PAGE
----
The time of the day is important because what is easily visible in the morning can be obliterate by the light in the afternoon. The trip of the Earth around the Sun changes the shadow pattern of the object but also some features are better seen when using shade as an ally. As a fun story, we were in the Rocky Mountains looking at the pattern in the folding on Cascade Mountain in Banff National Park. It is a beautiful place, and if you have not seen it yet, you should definitely travel there! Anyway, on that precise day, we were there at the right time to notice something that we have not noticed before: a house-like structure halfway up the mountain on the exposed face. There were no trees and no roads visible nearby that structure. For awhile, all of us wondered how could we have not noticed that structure before, considering that we stop at this precise location every year for our Geology 396 field trip which is pretty much at the same time of the year. After wondering and pondering how that could be, somebody gave us a pair of binoculars and we started looking for that feature on the mountain, but we could not find it! We scanned the side of the mountain a few times until somebody noticed something that made us laugh! There was no structure! It was just an optical illusion created by the shadow of a geological layer! In the folding, a piece of a layer broke off creating a small shaded area topped by the white of the rock making look like a small house. That optical illusion is visible only for a few minutes, maybe a few hours during the day! Consequently, if you take a picture of a feature, make sure you note if there are any shaded areas.

The weather is pretty much as important as the time of the day. There is the obvious difference between going out in the field in the winter when everything is covered by the snow or in the summer when everything might be lush and green. But there is also a more subtle psychological difference. Let’s say you went out in the summer, the temperature are above 40 degrees and you have not packed any water. By the end of the day, your mind might start playing tricks on you. The same might happen if it a very cold day or if you’ve been working all day in the rain. Making notes of the weather will help you in correcting for some possible human errors in the collection of the data.

The stop number is a very important element that you should decide upon before you start your work. Numbering 1, 2, 3, etc might work for a short period of time, but eventually you’ll run into issues. Can you imagine if you’d start with number 1 every day? After a while you wouldn’t remember about which stop number 1 you’re talking about. Consequently, if you’re planning to use a sequential numbering scheme make sure that you keep numbering. Let’s say you’re previous work finished with STOP 20. Next time when you go out, instead of starting at 1 again, you could continue with STOP 21.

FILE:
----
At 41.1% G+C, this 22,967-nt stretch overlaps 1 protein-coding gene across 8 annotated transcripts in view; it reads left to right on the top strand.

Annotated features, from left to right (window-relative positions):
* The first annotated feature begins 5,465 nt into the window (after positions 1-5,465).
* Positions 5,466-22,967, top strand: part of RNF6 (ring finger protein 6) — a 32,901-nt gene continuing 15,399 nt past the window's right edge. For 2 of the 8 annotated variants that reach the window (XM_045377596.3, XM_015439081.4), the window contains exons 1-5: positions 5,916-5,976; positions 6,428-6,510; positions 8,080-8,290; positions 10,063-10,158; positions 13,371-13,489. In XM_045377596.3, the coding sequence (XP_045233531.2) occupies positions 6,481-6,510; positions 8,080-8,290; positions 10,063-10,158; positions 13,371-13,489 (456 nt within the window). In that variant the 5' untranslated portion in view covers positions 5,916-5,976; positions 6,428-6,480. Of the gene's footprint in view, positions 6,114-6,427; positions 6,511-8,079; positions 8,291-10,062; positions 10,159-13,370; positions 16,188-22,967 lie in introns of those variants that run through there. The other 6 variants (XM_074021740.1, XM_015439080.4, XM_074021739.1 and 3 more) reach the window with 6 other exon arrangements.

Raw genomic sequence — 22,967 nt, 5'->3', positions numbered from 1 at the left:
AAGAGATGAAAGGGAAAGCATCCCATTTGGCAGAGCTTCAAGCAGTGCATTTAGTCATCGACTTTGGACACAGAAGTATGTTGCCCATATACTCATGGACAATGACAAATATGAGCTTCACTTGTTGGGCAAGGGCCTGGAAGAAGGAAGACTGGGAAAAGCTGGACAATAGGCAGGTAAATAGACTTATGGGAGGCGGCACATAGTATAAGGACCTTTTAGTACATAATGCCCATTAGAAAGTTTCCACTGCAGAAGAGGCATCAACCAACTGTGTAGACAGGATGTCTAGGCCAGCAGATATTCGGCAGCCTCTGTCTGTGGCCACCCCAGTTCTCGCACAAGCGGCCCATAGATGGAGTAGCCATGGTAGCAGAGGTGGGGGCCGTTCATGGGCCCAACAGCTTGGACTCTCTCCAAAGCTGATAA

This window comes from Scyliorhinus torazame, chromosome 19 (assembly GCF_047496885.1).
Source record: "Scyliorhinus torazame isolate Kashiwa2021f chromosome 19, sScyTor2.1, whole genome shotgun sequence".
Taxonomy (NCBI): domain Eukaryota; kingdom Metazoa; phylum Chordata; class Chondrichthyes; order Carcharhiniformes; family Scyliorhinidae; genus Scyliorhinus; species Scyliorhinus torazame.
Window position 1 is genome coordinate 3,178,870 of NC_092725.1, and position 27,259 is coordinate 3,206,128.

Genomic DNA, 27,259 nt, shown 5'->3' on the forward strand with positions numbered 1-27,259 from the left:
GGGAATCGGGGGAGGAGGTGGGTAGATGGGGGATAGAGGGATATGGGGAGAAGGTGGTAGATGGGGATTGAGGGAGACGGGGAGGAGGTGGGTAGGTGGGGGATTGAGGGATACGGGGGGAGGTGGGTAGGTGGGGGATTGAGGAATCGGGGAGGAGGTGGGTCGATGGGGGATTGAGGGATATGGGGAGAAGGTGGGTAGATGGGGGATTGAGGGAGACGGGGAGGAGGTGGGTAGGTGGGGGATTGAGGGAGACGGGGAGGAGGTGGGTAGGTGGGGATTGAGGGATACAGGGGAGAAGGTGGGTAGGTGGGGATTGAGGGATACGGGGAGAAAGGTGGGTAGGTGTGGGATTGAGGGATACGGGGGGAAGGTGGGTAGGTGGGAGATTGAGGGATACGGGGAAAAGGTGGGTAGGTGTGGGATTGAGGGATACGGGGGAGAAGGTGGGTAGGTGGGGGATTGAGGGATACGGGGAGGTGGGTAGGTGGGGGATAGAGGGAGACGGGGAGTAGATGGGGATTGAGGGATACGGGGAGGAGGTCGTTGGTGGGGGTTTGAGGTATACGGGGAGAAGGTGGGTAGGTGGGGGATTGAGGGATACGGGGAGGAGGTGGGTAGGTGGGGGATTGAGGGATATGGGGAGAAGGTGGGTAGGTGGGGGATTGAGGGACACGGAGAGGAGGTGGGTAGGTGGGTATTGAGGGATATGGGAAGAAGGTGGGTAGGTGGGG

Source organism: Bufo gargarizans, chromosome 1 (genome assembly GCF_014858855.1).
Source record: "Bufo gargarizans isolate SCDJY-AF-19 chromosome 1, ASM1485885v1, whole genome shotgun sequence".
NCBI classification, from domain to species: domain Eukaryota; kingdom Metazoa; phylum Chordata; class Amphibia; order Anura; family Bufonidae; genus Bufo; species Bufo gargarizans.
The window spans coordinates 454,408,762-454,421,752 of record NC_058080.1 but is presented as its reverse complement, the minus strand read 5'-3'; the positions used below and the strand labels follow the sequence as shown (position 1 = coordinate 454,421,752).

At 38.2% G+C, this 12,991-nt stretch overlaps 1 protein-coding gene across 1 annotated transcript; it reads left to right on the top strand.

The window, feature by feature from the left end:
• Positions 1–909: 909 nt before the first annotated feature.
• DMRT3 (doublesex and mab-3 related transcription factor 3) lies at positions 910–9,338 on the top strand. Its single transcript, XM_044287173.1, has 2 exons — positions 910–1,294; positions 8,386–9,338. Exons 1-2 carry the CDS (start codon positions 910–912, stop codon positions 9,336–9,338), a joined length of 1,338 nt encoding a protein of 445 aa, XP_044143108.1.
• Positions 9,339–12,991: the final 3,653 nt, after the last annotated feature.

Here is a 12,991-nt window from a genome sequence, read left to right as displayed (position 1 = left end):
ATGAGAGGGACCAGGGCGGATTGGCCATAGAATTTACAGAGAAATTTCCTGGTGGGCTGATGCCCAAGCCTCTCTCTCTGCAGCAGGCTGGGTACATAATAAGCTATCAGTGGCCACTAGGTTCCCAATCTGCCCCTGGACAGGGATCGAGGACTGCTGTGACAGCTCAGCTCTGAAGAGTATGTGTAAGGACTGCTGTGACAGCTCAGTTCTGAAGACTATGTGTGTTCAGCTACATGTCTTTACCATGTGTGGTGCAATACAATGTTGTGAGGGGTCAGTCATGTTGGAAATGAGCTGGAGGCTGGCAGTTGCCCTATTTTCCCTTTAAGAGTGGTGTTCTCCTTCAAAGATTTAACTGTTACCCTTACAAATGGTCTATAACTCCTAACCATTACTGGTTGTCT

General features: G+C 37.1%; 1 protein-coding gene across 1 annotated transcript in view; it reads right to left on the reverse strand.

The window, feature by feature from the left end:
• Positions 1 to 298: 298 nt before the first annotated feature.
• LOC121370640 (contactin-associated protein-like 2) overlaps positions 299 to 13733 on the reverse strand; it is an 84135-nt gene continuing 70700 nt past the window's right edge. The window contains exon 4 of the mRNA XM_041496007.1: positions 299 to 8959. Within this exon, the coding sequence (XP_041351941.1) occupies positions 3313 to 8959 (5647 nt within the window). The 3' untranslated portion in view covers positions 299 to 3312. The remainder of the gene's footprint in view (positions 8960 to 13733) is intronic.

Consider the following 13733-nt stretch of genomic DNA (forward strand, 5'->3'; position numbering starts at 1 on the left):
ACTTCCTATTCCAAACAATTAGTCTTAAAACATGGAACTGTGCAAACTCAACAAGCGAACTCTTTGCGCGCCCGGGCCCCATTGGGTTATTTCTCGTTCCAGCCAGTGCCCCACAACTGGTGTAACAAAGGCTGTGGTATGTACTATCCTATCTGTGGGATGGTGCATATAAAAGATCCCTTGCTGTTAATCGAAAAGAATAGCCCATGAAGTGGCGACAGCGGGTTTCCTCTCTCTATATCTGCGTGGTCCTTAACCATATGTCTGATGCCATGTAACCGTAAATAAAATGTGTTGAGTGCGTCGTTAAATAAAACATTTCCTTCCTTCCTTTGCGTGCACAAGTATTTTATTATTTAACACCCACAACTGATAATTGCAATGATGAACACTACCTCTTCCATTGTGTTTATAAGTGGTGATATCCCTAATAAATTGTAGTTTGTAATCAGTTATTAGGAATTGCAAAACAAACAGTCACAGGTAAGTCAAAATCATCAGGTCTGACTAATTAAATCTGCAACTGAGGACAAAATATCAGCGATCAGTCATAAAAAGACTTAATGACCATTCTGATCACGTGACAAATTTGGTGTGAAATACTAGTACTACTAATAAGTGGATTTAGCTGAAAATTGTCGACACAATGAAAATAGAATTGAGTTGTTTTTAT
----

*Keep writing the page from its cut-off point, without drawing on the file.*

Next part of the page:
The same rules apply for collecting samples, in which case, the numbering system is even more important. Think about it before you start! Relabeling the samples can turn into a real ugly chore! Instead of using a sequential numbering scheme, use a more complex one that will also provide more information. For example, let’s say that we have been collecting 10 samples in 2020 and the team was made by Maria and Monica. One way of labeling the sample that will give the most amount of information is 20 – MM – 01. This will indicate that the sample has been collected in 2020 by Maria and Monica and this specific sample is number 1 of that series. If you go out in the field every summer to pick samples, this numbering system will be a life saver.

The last “small” detail is the names of everyone in the team. This detail provides extra memory access. If you forget a detail you can always go back to your team to discuss and debate.

Now that you have set up the stop, time to get cracking on the geology details. The first things to mention are absolute coordinates, relative location, and elevation. After this phase, a sketch of the area and then detail work depending on what you’re planning to do.